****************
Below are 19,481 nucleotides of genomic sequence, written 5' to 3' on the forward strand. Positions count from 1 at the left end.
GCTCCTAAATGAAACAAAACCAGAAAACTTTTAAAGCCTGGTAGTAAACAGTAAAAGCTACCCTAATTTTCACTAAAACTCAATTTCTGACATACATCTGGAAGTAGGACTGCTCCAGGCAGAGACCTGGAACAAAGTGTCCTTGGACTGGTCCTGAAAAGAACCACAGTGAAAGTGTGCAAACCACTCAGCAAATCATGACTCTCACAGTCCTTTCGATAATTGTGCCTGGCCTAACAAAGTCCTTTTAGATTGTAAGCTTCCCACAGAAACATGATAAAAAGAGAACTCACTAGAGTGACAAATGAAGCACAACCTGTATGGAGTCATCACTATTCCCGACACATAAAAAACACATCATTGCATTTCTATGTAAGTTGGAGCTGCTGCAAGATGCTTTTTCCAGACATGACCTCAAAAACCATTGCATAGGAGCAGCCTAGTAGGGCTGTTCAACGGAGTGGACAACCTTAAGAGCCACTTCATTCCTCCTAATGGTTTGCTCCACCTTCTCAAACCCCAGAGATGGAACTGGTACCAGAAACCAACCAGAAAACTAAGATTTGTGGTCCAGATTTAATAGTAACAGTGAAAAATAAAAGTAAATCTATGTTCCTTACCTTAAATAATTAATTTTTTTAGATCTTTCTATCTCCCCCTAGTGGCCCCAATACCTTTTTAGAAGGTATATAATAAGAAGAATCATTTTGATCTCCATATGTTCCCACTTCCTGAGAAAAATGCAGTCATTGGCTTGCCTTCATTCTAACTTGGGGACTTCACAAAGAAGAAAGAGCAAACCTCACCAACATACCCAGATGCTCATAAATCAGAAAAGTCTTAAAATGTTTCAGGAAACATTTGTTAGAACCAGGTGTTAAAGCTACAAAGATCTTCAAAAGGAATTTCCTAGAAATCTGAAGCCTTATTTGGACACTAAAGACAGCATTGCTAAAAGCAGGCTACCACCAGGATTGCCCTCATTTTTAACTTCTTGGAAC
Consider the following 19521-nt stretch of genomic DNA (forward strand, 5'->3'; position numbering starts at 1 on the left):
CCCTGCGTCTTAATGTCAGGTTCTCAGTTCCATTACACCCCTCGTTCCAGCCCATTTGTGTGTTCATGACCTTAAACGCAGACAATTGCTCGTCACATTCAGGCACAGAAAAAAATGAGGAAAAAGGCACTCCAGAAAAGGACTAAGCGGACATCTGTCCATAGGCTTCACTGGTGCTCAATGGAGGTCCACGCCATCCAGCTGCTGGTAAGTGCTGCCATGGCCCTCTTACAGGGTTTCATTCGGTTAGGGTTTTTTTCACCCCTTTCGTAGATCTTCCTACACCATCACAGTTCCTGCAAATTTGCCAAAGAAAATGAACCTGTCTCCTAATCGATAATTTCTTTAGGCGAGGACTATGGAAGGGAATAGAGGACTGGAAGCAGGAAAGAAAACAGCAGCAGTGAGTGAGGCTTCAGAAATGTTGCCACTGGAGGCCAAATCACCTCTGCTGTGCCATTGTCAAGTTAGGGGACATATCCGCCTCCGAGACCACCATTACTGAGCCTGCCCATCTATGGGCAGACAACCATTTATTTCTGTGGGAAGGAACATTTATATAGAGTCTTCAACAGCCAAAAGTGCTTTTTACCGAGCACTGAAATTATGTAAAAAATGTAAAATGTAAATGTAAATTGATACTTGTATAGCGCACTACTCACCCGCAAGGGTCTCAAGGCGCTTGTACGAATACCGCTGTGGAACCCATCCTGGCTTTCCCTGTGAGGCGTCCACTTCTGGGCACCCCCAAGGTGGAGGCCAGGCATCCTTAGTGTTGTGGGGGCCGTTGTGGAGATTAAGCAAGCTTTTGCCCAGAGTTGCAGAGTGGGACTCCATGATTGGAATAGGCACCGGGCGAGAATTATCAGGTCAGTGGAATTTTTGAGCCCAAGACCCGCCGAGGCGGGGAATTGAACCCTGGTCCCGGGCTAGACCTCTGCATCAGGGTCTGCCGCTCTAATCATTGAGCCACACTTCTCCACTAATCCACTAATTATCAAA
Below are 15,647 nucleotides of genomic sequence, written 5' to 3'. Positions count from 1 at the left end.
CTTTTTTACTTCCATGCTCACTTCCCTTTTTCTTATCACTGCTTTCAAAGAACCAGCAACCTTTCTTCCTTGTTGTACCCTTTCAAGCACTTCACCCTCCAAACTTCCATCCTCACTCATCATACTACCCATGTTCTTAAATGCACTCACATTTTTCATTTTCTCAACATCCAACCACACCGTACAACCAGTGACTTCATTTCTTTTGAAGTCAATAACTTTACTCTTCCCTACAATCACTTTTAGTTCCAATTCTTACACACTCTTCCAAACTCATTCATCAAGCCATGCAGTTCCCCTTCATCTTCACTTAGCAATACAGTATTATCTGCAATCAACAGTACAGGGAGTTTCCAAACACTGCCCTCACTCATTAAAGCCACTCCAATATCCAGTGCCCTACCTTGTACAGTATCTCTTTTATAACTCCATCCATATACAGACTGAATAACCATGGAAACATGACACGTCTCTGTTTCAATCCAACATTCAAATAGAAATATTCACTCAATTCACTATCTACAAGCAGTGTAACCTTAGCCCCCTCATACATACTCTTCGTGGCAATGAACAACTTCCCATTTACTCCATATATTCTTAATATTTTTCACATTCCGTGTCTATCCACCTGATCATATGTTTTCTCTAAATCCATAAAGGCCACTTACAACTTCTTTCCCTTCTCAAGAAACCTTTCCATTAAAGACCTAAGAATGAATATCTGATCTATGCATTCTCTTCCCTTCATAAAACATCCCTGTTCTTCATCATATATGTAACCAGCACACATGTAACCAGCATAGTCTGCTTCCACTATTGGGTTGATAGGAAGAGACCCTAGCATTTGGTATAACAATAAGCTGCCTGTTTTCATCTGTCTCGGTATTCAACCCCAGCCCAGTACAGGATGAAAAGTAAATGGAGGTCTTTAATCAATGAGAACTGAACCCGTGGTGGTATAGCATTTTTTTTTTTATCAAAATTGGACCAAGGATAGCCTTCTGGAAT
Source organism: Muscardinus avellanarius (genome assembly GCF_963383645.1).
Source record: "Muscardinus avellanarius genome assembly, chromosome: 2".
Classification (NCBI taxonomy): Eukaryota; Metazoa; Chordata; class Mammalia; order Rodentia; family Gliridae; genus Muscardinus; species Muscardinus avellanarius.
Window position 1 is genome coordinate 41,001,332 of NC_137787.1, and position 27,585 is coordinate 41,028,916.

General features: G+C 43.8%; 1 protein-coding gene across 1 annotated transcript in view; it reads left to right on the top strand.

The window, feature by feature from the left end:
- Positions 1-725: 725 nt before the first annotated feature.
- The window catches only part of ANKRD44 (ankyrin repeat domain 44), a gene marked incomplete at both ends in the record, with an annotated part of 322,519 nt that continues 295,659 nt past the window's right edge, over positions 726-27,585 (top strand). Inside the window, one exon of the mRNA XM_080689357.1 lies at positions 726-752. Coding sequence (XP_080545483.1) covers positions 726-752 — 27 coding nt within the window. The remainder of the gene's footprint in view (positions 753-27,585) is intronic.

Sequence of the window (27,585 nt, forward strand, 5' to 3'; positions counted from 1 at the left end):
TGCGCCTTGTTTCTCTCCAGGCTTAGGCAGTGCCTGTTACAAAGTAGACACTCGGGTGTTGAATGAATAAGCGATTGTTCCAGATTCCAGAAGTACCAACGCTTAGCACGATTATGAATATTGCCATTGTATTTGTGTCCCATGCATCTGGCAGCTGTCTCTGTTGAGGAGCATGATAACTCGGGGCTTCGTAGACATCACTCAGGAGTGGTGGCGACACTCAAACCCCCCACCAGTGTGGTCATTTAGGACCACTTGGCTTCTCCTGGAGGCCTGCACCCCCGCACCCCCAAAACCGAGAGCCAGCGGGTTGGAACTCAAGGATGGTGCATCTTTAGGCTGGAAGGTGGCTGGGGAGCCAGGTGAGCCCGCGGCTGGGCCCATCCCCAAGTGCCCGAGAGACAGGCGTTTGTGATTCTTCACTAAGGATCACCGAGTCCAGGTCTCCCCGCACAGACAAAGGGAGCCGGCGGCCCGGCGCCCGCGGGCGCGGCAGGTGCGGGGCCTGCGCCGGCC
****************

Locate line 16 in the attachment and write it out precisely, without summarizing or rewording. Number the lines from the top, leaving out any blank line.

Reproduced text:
TGCGCCTTGTTTCTCTCCAGGCTTAGGCAGTGCCTGTTACAAAGTAGACACTCGGGTGTTGAATGAATAAGCGATTGTTCCAGATTCCAGAAGTACCAACGCTTAGCACGATTATGAATATTGCCATTGTATTTGTGTCCCATGCATCTGGCAGCTGTCTCTGTTGAGGAGCATGATAACTCGGGGCTTCGTAGACATCACTCAGGAGTGGTGGCGACACTCAAACCCCCCACCAGTGTGGTCATTTAGGACCACTTGGCTTCTCCTGGAGGCCTGCACCCCCGCACCCCCAAAACCGAGAGCCAGCGGGTTGGAACTCAAGGATGGTGCATCTTTAGGCTGGAAGGTGGCTGGGGAGCCAGGTGAGCCCGCGGCTGGGCCCATCCCCAAGTGCCCGAGAGACAGGCGTTTGTGATTCTTCACTAAGGATCACCGAGTCCAGGTCTCCCCGCACAGACAAAGGGAGCCGGCGGCCCGGCGCCCGCGGGCGCGGCAGGTGCGGGGCCTGCGCCGGCC